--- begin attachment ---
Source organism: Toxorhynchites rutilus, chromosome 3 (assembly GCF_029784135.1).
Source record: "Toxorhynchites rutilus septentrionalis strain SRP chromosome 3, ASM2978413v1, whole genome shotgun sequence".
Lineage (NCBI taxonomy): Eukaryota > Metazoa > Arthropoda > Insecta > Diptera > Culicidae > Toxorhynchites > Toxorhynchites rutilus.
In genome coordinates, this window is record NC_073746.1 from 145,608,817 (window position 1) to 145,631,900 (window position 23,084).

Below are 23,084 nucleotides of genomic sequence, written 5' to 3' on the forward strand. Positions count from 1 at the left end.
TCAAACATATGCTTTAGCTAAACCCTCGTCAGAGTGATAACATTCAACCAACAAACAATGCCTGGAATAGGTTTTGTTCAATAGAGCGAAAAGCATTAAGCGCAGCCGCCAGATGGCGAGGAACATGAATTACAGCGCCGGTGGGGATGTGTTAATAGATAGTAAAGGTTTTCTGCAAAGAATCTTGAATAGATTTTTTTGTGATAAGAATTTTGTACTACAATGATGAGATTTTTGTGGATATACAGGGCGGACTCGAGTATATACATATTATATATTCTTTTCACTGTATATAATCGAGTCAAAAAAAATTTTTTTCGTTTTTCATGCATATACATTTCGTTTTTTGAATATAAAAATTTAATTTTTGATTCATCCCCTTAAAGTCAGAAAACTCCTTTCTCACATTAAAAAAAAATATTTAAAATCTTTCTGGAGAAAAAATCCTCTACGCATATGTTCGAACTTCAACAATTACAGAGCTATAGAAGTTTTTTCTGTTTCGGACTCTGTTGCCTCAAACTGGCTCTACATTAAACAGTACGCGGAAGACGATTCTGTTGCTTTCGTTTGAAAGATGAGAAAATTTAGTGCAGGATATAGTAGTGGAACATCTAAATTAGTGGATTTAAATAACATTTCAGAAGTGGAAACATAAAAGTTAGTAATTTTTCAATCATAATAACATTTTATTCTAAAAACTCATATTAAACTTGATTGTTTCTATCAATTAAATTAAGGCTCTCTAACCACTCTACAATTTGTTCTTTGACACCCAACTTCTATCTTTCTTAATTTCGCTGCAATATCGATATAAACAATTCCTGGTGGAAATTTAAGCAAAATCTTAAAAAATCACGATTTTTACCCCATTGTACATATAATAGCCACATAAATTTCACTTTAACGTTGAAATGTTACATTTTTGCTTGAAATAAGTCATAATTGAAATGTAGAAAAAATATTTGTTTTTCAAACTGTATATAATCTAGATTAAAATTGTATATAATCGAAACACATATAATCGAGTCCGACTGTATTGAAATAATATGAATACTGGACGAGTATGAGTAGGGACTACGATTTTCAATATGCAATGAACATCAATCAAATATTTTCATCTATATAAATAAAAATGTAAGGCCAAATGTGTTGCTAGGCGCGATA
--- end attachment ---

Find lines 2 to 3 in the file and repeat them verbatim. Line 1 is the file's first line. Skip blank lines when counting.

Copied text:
Source record: "Toxorhynchites rutilus septentrionalis strain SRP chromosome 3, ASM2978413v1, whole genome shotgun sequence".
Lineage (NCBI taxonomy): Eukaryota > Metazoa > Arthropoda > Insecta > Diptera > Culicidae > Toxorhynchites > Toxorhynchites rutilus.